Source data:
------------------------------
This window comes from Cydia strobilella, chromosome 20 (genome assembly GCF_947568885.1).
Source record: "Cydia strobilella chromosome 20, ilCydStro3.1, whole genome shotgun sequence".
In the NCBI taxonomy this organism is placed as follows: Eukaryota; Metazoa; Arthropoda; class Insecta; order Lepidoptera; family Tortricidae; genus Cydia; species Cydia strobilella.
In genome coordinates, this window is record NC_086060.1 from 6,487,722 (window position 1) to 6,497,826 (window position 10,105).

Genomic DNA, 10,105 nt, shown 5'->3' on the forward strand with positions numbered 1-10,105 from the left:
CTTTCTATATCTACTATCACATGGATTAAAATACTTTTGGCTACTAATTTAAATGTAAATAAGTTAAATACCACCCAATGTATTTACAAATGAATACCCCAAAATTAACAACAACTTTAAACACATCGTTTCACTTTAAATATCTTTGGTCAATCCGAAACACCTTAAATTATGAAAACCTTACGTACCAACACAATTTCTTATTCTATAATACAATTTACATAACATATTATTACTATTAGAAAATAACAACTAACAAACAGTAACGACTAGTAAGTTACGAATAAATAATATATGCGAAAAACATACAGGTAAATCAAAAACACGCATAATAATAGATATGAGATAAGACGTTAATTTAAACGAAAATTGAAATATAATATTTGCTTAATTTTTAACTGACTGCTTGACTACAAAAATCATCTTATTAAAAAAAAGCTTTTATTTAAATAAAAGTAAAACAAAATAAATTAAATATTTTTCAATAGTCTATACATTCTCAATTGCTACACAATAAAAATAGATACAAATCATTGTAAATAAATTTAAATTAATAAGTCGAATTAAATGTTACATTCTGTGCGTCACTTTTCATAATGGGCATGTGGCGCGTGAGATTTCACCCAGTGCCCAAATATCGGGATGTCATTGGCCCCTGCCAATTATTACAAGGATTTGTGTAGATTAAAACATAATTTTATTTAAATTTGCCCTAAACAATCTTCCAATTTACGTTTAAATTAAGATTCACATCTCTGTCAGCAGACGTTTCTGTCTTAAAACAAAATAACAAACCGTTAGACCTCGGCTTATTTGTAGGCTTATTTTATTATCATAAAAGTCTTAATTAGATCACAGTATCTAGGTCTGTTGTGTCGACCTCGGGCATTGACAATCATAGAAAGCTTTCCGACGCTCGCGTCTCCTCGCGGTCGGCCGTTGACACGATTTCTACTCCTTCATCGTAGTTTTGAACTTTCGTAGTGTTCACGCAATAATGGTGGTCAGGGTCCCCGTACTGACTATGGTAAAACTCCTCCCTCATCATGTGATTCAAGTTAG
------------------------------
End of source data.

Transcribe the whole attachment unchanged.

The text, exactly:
This window comes from Cydia strobilella, chromosome 20 (genome assembly GCF_947568885.1).
Source record: "Cydia strobilella chromosome 20, ilCydStro3.1, whole genome shotgun sequence".
In the NCBI taxonomy this organism is placed as follows: Eukaryota; Metazoa; Arthropoda; class Insecta; order Lepidoptera; family Tortricidae; genus Cydia; species Cydia strobilella.
In genome coordinates, this window is record NC_086060.1 from 6,487,722 (window position 1) to 6,497,826 (window position 10,105).

Genomic DNA, 10,105 nt, shown 5'->3' on the forward strand with positions numbered 1-10,105 from the left:
CTTTCTATATCTACTATCACATGGATTAAAATACTTTTGGCTACTAATTTAAATGTAAATAAGTTAAATACCACCCAATGTATTTACAAATGAATACCCCAAAATTAACAACAACTTTAAACACATCGTTTCACTTTAAATATCTTTGGTCAATCCGAAACACCTTAAATTATGAAAACCTTACGTACCAACACAATTTCTTATTCTATAATACAATTTACATAACATATTATTACTATTAGAAAATAACAACTAACAAACAGTAACGACTAGTAAGTTACGAATAAATAATATATGCGAAAAACATACAGGTAAATCAAAAACACGCATAATAATAGATATGAGATAAGACGTTAATTTAAACGAAAATTGAAATATAATATTTGCTTAATTTTTAACTGACTGCTTGACTACAAAAATCATCTTATTAAAAAAAAGCTTTTATTTAAATAAAAGTAAAACAAAATAAATTAAATATTTTTCAATAGTCTATACATTCTCAATTGCTACACAATAAAAATAGATACAAATCATTGTAAATAAATTTAAATTAATAAGTCGAATTAAATGTTACATTCTGTGCGTCACTTTTCATAATGGGCATGTGGCGCGTGAGATTTCACCCAGTGCCCAAATATCGGGATGTCATTGGCCCCTGCCAATTATTACAAGGATTTGTGTAGATTAAAACATAATTTTATTTAAATTTGCCCTAAACAATCTTCCAATTTACGTTTAAATTAAGATTCACATCTCTGTCAGCAGACGTTTCTGTCTTAAAACAAAATAACAAACCGTTAGACCTCGGCTTATTTGTAGGCTTATTTTATTATCATAAAAGTCTTAATTAGATCACAGTATCTAGGTCTGTTGTGTCGACCTCGGGCATTGACAATCATAGAAAGCTTTCCGACGCTCGCGTCTCCTCGCGGTCGGCCGTTGACACGATTTCTACTCCTTCATCGTAGTTTTGAACTTTCGTAGTGTTCACGCAATAATGGTGGTCAGGGTCCCCGTACTGACTATGGTAAAACTCCTCCCTCATCATGTGATTCAAGTTAG